I do know from experience growing up in that town where people are often medevacked to the trauma hospital that was almost a five hour drive that there was a medical transport van that transports non emergency patients who need medical supervision. That's how people often came home after going up by helicopter. It was PRICEY and I don't know if it would be covered for non emergency.

My best advice is to start figuring out her financial situation if you aren't already involved and ask(demand?) to speak with a social worker at her facility for help figuring out your options. Local social workers on both ends might be your key to figuring out the puzzle you have ahead of you. Try calling the phone lines for medicare and any supplemental insurance she has and see if there is advice/help available. Some larger areas have something called "senior advocates?" that might be able to help (for hire.)


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Old 08-06-2022, 12:47 PM
  #6

Good idea about the social workers- they were instrumental in helping us as well. And with the POA for both medical and financial.
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stroke
Old 08-06-2022, 12:47 PM
  #7

Going through the same process you are, but several days behind you. My sister had a stroke Thursday evening and is still being evaluated at the local hospital. She is alive and can move all four limbs, knows her name, but has aphasia and can't find the words to finish a sentence. She said today, "I want..." and that was it. It's hard because only one person can visit due to covid.

I did give her a notebook and a pen for when she can progress in her communication a bit more, so do give her one and several pens when she gets settled in. She may not be able to use it at first, but you will have it to write notes and questions to the doctor/nurse when you go up to get her if they allow that or for when she's moved in to the facility near you. You can prop that notebook up on her bedside table for them to see along with your phone number.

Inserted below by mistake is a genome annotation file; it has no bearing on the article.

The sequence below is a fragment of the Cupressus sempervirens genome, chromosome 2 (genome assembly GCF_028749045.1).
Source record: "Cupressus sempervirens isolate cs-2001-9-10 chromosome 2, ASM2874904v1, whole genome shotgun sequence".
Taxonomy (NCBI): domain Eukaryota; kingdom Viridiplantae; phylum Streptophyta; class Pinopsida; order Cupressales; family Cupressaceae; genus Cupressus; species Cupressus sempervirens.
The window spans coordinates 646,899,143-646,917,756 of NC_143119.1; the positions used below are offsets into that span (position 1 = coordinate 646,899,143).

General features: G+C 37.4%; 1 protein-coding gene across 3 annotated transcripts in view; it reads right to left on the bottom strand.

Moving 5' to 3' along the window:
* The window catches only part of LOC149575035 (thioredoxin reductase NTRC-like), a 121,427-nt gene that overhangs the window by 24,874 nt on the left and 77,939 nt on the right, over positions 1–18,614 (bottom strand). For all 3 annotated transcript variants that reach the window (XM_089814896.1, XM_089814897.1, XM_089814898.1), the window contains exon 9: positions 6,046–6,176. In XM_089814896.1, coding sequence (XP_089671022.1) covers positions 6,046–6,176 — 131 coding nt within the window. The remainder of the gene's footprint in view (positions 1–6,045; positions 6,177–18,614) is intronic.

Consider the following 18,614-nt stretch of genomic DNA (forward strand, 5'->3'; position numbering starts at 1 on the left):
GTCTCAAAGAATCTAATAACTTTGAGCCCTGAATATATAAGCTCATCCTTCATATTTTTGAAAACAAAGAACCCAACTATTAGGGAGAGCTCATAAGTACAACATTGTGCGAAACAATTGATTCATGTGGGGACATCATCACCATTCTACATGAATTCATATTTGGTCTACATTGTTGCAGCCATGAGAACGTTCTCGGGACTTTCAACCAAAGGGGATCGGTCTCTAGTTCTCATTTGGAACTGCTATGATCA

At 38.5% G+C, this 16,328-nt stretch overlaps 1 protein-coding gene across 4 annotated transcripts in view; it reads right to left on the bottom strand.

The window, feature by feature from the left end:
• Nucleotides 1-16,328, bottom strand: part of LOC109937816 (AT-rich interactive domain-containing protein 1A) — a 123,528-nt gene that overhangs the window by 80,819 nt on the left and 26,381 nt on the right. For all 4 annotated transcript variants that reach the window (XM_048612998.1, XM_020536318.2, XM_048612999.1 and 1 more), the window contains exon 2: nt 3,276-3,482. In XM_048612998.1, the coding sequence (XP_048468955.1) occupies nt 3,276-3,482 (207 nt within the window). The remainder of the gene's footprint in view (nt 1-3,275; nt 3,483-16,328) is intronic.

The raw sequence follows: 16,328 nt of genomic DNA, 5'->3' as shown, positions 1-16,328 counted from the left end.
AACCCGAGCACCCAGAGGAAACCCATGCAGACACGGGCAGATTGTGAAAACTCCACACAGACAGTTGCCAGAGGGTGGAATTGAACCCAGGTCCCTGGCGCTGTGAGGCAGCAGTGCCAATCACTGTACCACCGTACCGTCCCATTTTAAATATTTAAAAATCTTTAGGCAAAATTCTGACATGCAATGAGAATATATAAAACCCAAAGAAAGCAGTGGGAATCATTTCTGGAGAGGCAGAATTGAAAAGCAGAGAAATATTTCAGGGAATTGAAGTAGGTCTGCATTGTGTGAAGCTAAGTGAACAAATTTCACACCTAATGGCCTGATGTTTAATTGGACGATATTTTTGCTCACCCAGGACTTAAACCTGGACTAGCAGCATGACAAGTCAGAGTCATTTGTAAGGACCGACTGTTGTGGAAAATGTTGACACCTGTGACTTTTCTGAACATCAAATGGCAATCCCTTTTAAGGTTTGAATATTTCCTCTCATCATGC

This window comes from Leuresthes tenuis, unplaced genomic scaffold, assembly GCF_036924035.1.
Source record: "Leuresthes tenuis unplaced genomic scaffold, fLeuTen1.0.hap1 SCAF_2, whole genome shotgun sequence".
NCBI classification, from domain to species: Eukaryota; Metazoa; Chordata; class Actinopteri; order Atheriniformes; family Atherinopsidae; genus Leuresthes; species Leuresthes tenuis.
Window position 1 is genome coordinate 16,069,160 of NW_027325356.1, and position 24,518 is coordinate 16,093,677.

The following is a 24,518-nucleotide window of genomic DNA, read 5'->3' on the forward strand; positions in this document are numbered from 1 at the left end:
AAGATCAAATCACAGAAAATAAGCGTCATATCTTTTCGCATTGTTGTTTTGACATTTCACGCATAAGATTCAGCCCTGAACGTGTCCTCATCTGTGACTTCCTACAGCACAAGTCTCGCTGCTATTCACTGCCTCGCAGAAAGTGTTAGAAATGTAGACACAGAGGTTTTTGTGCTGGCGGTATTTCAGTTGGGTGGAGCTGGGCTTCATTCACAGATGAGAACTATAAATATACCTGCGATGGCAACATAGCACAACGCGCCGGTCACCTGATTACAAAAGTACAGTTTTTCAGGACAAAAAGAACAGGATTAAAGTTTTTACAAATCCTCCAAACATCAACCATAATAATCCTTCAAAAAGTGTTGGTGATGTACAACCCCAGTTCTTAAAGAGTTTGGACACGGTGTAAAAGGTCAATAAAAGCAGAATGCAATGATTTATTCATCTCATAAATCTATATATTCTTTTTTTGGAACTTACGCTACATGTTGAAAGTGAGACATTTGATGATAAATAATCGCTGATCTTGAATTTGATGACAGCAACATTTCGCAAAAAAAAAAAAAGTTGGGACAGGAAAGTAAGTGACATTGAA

My son did say that one bit of advice that he learned when I was incommunicado in the hospital about eight years ago is that doctors all have their own opinions about longterm outcome. Listen, but don't get flustered by all the different opinions. There is no real timeline for each patient. One week and she's being moved into rehab sounds like real progress. John Hopkins stroke questions and timeline is a good reference online.

As far as finding a rehab center near you if you haven't found one, call the hospital resource person. They will be able to look for a center that deals with stroke patients that is near you. If there is no resource person, which is unlikely, then you'll have to call the nearest nursing facility and tell them that you are looking for one that has a stroke rehabilitation program. They should be able to tell you which places offer that kind of service. (But it kind of sounds like you have found one already.)

Keep in touch if you want and we can compare notes on their recoveries and our frustrations dealing with medical facilities.
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Old 08-06-2022, 01:10 PM
  #8

Quote:
Medical is not a term Iím familiar with
Medi-Cal is the California version of Medicaid.
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Thanks, everyone!
Old 08-06-2022, 02:51 PM
  #9

I appreciate everyone sharing their experiences. It’s overwhelming, and there are so many terms, rules, and other pieces to learn.

One of the biggest helps so far is getting in touch with the local Area Agency for Aging. Seems like a good introduction to all things “elder care.”

I spoke to the ombudsman there (again, SO many new terms to learn….). The ombudsman listened to my concerns about her current skilled nursing facility. She already contacted them about a couple of my concerns. She also pointed me in the right direction for other services we may need, like how to get POA.

Thank you again for reminding me that I’m not alone in this. It helps to be reminded that others have navigated this situation. It won’t be easy, but it CAN be done.